At the same time, it is with some sadness that we must admit that the topics discussed in 1995 (political instability, risks in connection with religious fundamentalism, poverty, migratory flows and demographic imbalances) are still highly topical in the region, and sometimes give even greater cause for alarm now than they once did.
However, the Barcelona process is still fully valid because it is the only attempt ever made to address instability and diversity in the Mediterranean multilaterally and from a long-term perspective.
Multilateralism rather than unilateralism, and persuasion rather than coercion are the watchwords that will guide our actions in the world and particularly in the Mediterranean. Barcelonas multilateral structure encourages exchanges, interaction and synergies between the various partners. It makes it possible to bring together around the same table political leaders who would otherwise be far apart, such as the Syrians, Israelis and Palestinians. It promotes the reciprocal strengthening of political action, economic cooperation and dialogue between cultures and civilisations.
Bilateral cooperation also has a part to play. It allows us to take account of the special characteristics and needs of each partner while we work to achieve common regional objectives.
Today, however, we need to extend this strategy.
To do so, we must ask ourselves what interests do European and Mediterranean countries really share.
Europeans would like to see recognised throughout the Mediterranean the values and principles on which our European integration process is based, starting with human rights.
For the Mediterranean countries, acceptance of these principles will greatly enhance the credibility of their political proposals.
Europeans would like to extend the liberalisation of trade to the neighbouring regions.
For the Mediterraneans, the shared objective of starting to create a free trade area by 2010 will be a key factor contributing to the modernisation of their economic and social systems.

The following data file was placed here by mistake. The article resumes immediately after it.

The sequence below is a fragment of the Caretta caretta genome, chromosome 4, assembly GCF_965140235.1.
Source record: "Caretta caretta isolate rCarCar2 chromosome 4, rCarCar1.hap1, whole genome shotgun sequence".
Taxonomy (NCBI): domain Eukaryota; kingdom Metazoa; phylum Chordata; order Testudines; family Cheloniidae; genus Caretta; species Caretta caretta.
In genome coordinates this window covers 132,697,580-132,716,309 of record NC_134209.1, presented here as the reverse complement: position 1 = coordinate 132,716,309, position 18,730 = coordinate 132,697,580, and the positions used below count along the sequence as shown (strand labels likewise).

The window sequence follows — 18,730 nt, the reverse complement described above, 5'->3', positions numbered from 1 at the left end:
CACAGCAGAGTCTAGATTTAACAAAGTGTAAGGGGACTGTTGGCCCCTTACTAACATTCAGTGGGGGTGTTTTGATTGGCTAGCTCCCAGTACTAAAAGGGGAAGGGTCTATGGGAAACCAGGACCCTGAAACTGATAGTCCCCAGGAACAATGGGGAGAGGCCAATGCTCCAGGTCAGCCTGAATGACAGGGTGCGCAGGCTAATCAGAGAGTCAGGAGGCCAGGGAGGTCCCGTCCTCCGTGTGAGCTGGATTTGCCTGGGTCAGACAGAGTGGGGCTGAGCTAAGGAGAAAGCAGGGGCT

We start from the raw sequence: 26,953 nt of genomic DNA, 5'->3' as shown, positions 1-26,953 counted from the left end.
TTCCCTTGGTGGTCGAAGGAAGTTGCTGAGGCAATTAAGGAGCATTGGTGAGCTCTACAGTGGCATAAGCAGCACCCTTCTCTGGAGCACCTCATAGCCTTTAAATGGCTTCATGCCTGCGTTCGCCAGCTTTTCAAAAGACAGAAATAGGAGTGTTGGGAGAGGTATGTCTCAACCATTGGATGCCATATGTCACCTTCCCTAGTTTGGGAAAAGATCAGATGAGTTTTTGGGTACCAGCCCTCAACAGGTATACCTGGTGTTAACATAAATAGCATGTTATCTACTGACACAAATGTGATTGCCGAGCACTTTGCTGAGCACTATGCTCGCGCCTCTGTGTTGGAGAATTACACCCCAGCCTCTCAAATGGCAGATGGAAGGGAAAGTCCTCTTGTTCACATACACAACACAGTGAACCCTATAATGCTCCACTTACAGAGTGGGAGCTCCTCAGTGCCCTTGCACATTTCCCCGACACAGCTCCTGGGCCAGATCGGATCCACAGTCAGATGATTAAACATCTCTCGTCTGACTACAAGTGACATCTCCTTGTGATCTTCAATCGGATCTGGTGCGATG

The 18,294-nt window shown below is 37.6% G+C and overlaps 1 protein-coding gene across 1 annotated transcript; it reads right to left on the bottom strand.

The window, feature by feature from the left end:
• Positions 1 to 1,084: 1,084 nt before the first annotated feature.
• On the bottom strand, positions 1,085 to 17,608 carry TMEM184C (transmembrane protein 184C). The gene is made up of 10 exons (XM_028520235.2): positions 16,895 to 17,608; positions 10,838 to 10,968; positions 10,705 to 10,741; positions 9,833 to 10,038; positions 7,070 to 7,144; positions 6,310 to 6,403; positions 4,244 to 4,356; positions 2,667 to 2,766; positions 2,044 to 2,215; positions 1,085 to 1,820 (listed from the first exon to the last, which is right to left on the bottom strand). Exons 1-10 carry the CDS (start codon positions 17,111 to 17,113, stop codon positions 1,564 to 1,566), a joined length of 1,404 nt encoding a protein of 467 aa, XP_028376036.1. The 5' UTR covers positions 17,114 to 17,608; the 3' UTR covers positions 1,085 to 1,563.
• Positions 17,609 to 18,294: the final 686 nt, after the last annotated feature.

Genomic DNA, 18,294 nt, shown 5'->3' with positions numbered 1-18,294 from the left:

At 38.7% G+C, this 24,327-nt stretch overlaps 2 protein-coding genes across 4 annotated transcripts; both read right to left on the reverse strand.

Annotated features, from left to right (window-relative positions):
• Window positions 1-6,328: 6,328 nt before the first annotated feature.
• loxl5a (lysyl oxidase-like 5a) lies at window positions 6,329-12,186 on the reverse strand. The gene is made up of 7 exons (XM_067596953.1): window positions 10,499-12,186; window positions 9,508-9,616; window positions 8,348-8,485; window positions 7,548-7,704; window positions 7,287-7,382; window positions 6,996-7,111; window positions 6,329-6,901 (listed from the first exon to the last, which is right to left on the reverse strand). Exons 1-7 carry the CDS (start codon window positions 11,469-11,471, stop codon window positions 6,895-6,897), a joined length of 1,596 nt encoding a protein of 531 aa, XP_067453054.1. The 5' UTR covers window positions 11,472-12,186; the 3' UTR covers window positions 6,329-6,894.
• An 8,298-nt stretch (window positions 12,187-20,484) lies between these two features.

Europeans are learning the importance of intercultural dialogue, and that it is a powerful instrument for integrating and including millions of immigrants in Europe, not just another aspect of foreign policy.
For the Mediterraneans, intercultural dialogue is an important means of achieving greater awareness of their cultures and wider recognition of their special characteristics.
All these elements are inherent in the Barcelona structure. So what we need are fresh incentives and greater flexibility.
The incentives are needed to provide greater encouragement for the internal reforms that are vital if the Mediterranean countries are to benefit fully from bilateral relations with the Union and from the opening-up of economies and trade.
With the exception of the Mediterranean countries that are candidates for membership of the Union, it is impossible to find a sufficiently developed private sector or a public opinion that fully supports change and the reforms in the region.
So we have to find a way to transform the relationship with the Union to make it an even more important element of the reformers domestic-policy programmes in the various countries in the region.
Having excluded the possibility of integrating them in the Unions institutions, we must clarify our joint objectives in the Mediterranean.
We are in the process of completing the network of association agreements with the countries on the Mediterranean's southern shore. And incidentally, I would like to take this opportunity to call on Syria to conclude the negotiations quickly.
Apart from the current candidate countries, the Mediterranean countries may be the only ones with such strong links to Europe.
We must therefore make full use of these agreements to promote the implementation of the sort of micro-economic reforms that are essential if these countries are to modernise: the financial and commercial sectors must be modernised, companies must become more competitive, education and training must adapt to meet the new challenges of globalisation, and employment markets must be opened up.
The Union is the Mediterranean countries main trading partner. Between 1994 and 2000, for example, Euro-Mediterranean trade doubled. And yet the Mediterranean region is still unable to develop its own personality on the world stage. It is still a long way from developing any sort of trade association like NAFTA or ASEAN.
This must be one of the objectives of a new proximity policy, as a prelude to a new form of political and economic regionalism. We must move forward in sensitive areas, such as agriculture. So far we have succeeded in finding sensible common ground, reconciling liberalisation with the need to maintain balanced markets. We are going in the right direction, but we still have a long way to go.
To get there, Europe needs to make even better use of the external potential of its various common policies, from the single market to the single currency, from the environment to research and education.